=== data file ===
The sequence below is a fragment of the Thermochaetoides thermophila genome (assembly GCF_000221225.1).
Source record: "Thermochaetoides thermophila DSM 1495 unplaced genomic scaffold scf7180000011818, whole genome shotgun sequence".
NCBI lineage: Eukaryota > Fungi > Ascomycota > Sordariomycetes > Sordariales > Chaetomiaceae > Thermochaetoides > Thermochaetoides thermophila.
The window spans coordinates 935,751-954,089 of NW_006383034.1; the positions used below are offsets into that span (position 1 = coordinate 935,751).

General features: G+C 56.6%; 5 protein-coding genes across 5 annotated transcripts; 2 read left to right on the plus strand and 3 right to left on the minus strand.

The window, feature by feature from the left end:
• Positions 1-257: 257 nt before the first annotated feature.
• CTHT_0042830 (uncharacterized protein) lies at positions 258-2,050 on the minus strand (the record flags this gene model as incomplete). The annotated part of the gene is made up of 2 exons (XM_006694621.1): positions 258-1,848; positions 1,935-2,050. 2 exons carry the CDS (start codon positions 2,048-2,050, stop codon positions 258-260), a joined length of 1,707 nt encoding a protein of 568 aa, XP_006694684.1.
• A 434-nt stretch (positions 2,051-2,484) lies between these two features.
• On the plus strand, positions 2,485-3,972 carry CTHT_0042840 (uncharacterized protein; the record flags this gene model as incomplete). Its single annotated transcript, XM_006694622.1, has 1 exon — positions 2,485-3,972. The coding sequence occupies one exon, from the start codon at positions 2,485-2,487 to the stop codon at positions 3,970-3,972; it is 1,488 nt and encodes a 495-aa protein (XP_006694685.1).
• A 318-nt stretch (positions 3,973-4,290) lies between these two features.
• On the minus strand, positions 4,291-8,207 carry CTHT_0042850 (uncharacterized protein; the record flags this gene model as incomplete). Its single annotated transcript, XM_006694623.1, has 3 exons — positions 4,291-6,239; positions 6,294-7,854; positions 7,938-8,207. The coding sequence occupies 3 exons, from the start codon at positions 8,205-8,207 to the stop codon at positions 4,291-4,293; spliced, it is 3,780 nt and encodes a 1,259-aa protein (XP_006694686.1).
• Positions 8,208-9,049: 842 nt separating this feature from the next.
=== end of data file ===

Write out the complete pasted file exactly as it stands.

The sequence below is a fragment of the Thermochaetoides thermophila genome (assembly GCF_000221225.1).
Source record: "Thermochaetoides thermophila DSM 1495 unplaced genomic scaffold scf7180000011818, whole genome shotgun sequence".
NCBI lineage: Eukaryota > Fungi > Ascomycota > Sordariomycetes > Sordariales > Chaetomiaceae > Thermochaetoides > Thermochaetoides thermophila.
The window spans coordinates 935,751-954,089 of NW_006383034.1; the positions used below are offsets into that span (position 1 = coordinate 935,751).

General features: G+C 56.6%; 5 protein-coding genes across 5 annotated transcripts; 2 read left to right on the plus strand and 3 right to left on the minus strand.

The window, feature by feature from the left end:
• Positions 1-257: 257 nt before the first annotated feature.
• CTHT_0042830 (uncharacterized protein) lies at positions 258-2,050 on the minus strand (the record flags this gene model as incomplete). The annotated part of the gene is made up of 2 exons (XM_006694621.1): positions 258-1,848; positions 1,935-2,050. 2 exons carry the CDS (start codon positions 2,048-2,050, stop codon positions 258-260), a joined length of 1,707 nt encoding a protein of 568 aa, XP_006694684.1.
• A 434-nt stretch (positions 2,051-2,484) lies between these two features.
• On the plus strand, positions 2,485-3,972 carry CTHT_0042840 (uncharacterized protein; the record flags this gene model as incomplete). Its single annotated transcript, XM_006694622.1, has 1 exon — positions 2,485-3,972. The coding sequence occupies one exon, from the start codon at positions 2,485-2,487 to the stop codon at positions 3,970-3,972; it is 1,488 nt and encodes a 495-aa protein (XP_006694685.1).
• A 318-nt stretch (positions 3,973-4,290) lies between these two features.
• On the minus strand, positions 4,291-8,207 carry CTHT_0042850 (uncharacterized protein; the record flags this gene model as incomplete). Its single annotated transcript, XM_006694623.1, has 3 exons — positions 4,291-6,239; positions 6,294-7,854; positions 7,938-8,207. The coding sequence occupies 3 exons, from the start codon at positions 8,205-8,207 to the stop codon at positions 4,291-4,293; spliced, it is 3,780 nt and encodes a 1,259-aa protein (XP_006694686.1).
• Positions 8,208-9,049: 842 nt separating this feature from the next.